India is deploying thousands of beds made of cardboard to makeshift medical facilities as it struggles to deal with the surging number of coronavirus cases.
The low-cost beds are chemically coated to make them waterproof and can hold a 300-kilogramme load, said Vikram Dhawan, who along with his brother came up with the design while they were stuck at home during the country's months-long lockdown.
"One person can pick it up very comfortably," Dhawan told AFP at his factory in the northern city of Bhiwadi which already makes cardboard products.
"It's compact, lightweight and can be manufactured and assembled in minutes."
The New Delhi government is installing 10,000 of the beds in a spiritual centre on the outskirts of the city that is being converted into a dedicated coronavirus facility.
Mumbai, which like the capital has seen its hospitals overwhelmed by Covid-19 patients, is also using them.
"The most important thing is that the virus only stays on the surface of cardboard for 24 hours," Dhawan said.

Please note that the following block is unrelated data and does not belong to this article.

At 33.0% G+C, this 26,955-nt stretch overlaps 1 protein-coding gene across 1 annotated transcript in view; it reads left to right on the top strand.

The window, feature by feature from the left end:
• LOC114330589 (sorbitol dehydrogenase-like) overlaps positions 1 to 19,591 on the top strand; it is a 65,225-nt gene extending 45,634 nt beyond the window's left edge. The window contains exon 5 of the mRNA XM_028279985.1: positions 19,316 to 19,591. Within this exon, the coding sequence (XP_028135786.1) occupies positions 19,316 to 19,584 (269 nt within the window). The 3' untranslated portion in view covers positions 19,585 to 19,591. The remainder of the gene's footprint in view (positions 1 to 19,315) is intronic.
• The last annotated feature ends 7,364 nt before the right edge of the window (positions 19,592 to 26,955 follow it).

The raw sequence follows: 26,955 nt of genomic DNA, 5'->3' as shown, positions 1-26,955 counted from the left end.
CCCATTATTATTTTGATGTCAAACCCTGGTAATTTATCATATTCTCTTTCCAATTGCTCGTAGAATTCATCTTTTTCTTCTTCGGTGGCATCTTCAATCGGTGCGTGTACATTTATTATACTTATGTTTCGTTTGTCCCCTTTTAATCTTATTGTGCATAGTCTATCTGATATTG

"On any other surface, metal, wood or plastic, it stays for three to four days."
A study published in March in the US journal NEJM showed the coronavirus can remain for up to three days on plastic but only for 24 hours on cardboard.
Mattresses for the beds are supplied by Sheela Foam Limited which teamed up with the Dhawan brothers earlier this year.
"We typically associate beds with steel or wood but the requirement here was such that we needed a kind of disposable or sanitisation bed," said Sudhir Varanasi, head of supply chain management at Sheela.
"Both here have a protective coating so that they can be cleaned and not get spoiled after any accidental spillage," Varanasi said as workers set up the beds at the vast Radha Soami Spiritual Centre.
The Dhawan brothers have not publicly revealed the price tag of making each bed, but it reportedly costs around $10.
Once the coronavirus epidemic is over, they see a market for their product.
"I think 50 to 60 of our own workers have taken it home and are very happy using it everyday," said Dhawan.
"It costs the amount you'd spend each time you go out to eat at a restaurant."